Russian military personnel have increasingly had run-ins with U.S. troops on highways in the region, breaking agreements between the two countries to steer clear of each other. Russian helicopters are flying closer to American troops. And on Wednesday, a U.S.-led convoy returned fire after it came under attack near a checkpoint manned by forces loyal to President Bashar al-Assad of Syria, who are backed by Russia.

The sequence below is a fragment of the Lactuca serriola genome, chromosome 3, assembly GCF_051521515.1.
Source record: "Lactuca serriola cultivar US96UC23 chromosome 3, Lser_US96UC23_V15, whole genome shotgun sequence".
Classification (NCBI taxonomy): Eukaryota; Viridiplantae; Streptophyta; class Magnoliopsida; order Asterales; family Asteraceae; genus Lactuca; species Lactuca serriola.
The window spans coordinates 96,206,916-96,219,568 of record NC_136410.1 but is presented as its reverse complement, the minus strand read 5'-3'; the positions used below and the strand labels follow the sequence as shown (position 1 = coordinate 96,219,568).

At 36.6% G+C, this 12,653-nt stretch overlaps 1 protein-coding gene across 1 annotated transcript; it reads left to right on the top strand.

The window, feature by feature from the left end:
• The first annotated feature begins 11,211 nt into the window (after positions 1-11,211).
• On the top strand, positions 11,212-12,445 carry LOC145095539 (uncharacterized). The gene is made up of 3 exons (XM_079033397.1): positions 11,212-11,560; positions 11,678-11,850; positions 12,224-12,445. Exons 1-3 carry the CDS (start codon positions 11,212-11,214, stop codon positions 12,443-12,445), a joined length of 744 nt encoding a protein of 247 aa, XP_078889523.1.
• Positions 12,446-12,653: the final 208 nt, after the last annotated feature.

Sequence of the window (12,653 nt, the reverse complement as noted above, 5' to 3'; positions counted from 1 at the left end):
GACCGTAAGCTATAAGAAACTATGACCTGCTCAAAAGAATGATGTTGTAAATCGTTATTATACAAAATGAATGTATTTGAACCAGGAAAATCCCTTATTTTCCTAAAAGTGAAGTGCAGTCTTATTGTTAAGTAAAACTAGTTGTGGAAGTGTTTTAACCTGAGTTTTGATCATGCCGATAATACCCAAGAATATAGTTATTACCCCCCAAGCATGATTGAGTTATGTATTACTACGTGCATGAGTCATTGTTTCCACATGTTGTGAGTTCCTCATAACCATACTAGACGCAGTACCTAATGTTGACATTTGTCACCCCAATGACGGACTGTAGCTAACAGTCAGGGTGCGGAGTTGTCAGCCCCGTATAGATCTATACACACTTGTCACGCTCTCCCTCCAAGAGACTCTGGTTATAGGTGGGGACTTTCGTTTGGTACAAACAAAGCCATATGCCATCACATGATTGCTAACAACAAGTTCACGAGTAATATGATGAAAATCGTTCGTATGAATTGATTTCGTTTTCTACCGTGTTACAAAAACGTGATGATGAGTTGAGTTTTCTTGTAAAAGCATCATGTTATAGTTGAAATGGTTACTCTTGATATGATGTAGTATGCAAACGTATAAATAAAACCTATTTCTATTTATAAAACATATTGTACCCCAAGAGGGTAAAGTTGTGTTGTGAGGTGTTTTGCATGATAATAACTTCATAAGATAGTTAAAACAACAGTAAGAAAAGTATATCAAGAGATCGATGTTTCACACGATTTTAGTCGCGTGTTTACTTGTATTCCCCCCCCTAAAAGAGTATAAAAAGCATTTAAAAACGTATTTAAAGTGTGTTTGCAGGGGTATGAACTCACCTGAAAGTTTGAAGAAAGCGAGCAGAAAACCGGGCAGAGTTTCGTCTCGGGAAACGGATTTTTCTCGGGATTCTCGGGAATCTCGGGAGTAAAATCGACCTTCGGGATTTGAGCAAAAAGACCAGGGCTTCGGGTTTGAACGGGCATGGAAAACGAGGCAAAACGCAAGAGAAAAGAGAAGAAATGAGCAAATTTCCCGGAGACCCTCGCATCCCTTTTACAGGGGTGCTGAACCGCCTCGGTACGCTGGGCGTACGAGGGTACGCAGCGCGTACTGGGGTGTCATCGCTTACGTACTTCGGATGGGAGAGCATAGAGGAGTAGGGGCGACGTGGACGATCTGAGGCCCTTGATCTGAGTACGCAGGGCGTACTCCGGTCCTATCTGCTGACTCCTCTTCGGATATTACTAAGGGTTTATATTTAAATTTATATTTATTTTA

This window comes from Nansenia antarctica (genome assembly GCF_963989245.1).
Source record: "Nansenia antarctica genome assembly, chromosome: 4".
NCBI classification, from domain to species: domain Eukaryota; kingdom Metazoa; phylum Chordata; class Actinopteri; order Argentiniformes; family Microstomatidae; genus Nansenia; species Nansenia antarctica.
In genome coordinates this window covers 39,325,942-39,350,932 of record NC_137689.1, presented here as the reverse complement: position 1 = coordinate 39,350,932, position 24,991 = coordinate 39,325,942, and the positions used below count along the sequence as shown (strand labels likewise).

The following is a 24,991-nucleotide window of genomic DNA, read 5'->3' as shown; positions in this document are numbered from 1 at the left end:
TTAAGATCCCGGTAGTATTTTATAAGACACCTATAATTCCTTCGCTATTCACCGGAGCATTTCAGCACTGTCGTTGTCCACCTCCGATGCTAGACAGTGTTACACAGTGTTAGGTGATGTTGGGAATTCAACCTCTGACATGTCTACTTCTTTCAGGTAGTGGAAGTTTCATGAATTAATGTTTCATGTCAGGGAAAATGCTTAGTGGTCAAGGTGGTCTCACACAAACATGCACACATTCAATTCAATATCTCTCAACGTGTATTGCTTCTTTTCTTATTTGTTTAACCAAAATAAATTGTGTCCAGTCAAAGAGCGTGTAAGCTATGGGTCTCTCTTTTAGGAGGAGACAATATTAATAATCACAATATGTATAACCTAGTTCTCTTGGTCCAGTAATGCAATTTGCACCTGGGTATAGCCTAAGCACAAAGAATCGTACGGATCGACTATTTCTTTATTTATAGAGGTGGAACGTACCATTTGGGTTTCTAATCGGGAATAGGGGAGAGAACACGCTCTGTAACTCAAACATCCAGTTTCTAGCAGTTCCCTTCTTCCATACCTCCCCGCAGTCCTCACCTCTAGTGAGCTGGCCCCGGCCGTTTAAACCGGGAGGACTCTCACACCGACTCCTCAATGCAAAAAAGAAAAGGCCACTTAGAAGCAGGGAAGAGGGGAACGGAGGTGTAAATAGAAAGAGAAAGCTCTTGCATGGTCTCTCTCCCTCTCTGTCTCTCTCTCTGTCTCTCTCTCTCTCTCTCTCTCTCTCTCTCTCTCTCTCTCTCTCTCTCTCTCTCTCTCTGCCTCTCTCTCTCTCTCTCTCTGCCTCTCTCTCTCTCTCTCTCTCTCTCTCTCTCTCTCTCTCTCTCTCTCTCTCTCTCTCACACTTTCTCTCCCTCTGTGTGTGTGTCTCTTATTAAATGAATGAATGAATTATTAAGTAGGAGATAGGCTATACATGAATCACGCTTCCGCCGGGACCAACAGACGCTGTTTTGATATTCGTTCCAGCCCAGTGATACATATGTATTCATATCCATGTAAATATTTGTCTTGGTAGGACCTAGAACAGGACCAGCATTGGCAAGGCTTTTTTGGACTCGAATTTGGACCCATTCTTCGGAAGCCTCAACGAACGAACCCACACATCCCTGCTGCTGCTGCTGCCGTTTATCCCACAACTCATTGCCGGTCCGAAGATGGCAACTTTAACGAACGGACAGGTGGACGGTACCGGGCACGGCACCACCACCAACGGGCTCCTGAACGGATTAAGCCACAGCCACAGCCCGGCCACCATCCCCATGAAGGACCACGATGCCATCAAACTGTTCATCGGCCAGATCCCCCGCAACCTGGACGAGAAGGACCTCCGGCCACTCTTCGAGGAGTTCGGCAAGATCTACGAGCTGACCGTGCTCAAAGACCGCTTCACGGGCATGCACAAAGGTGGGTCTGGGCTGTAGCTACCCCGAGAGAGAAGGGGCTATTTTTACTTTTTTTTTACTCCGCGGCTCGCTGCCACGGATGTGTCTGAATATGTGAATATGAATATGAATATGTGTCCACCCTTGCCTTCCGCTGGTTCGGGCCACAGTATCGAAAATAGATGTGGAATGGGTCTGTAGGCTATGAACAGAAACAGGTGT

American officials say these actions by Russian personnel and their Syrian allies are devised to present a constant set of challenges, probes and encroachments to slowly create new facts on the ground and make the U.S. military presence there — to protect oil fields and help fight the remnants of the Islamic State — more tenuous.
“These are not daily occurrences but they have been increasing in number, and thus is troubling,” James F. Jeffrey, the top American diplomat overseeing Syria issues, told reporters last week.